No likes being in debt, but it can be tough to figure out how much to pay and how quickly in order to maximize your paycheck and get out of debt. When you apply for a loan at a bank, they look at your debt-to-income ratio with the expectation that your monthly debt payments are less than 36% of your gross income. Ideally, you want that figure to be 10%, but even 20% is quite good. With that in mind, here’s what makes sense for the different types of debt you may incur.
Including taxes and insurance, your mortgage payments should not be more than 28% of your income. So if you make $4,000/month ($48,000/yr) your total monthly mortgage payments should not exceed $1,440.
Credit Card Debt
Unless you pay them off every month, credit card debt has a way of snowballing and sticking around forever. It’s best to pay them off as soon as you can. The interest rates are always ridiculously high and the money you’re throwing at it could be better spent elsewhere. In addition, 1/3 of your credit score is based on what’s called the “credit utilization rate” – meaning how much you’ve used of the credit that’s been extended to you. Basically, that’s the total of all the limits on your credit cards divided by the total amount you owe. To break that down, if your total credit limit is $10,000 and you owe $5,000, your credit utilization rate is 50%. Generally, anything higher than 30% could negatively affect your credit score.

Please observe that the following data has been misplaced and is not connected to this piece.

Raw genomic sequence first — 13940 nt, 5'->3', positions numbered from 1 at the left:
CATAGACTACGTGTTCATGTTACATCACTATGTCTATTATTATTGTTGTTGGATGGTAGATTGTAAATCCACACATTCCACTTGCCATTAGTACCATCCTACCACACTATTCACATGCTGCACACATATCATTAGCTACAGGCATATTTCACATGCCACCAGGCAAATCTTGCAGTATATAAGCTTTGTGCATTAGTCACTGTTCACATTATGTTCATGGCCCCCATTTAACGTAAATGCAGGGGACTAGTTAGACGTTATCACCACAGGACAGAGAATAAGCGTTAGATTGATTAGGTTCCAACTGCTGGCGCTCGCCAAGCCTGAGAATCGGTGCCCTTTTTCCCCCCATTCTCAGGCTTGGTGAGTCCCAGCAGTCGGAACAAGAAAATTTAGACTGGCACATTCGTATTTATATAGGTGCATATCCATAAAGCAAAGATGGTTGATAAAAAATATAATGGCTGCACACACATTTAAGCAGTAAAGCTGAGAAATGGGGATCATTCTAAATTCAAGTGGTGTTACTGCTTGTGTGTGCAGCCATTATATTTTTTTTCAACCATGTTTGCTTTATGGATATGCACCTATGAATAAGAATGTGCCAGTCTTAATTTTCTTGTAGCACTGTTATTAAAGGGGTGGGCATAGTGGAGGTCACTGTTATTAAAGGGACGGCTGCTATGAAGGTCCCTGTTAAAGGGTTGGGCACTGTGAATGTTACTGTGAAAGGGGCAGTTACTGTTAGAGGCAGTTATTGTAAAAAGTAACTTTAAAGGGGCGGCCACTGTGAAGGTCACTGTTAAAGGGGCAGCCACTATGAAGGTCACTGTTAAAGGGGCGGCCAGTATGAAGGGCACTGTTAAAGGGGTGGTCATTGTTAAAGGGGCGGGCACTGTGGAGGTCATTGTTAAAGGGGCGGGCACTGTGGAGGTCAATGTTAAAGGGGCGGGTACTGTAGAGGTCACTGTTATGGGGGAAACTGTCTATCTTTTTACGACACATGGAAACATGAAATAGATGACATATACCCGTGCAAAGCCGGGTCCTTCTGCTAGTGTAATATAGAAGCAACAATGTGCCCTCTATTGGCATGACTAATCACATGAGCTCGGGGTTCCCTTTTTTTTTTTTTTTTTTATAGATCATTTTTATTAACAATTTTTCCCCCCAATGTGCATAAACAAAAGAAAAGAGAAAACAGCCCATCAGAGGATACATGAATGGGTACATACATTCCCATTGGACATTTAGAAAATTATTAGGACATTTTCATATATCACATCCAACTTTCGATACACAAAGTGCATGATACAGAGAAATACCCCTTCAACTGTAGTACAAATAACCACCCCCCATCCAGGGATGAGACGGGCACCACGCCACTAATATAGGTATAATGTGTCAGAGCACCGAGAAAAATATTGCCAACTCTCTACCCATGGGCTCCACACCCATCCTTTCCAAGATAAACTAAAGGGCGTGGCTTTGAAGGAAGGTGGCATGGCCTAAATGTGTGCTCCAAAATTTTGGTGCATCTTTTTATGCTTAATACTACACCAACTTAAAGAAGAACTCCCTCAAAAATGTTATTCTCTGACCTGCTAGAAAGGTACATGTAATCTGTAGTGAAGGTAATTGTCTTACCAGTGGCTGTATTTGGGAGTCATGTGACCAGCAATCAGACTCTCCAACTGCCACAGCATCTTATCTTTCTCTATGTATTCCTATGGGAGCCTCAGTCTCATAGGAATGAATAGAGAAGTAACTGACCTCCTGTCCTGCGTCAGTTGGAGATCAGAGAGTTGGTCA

Technically, this isn’t debt, but you should treat it like it is. The best way to save money and protect your long-term financial health is to pay yourself first, so every month set money aside in a separate account the same way you’d pay your other bills.
Getting out of debt takes time and discipline, but it is possible. If you’re still struggling after reading these tips, consider working with a daily money manager to create a budget you can live with.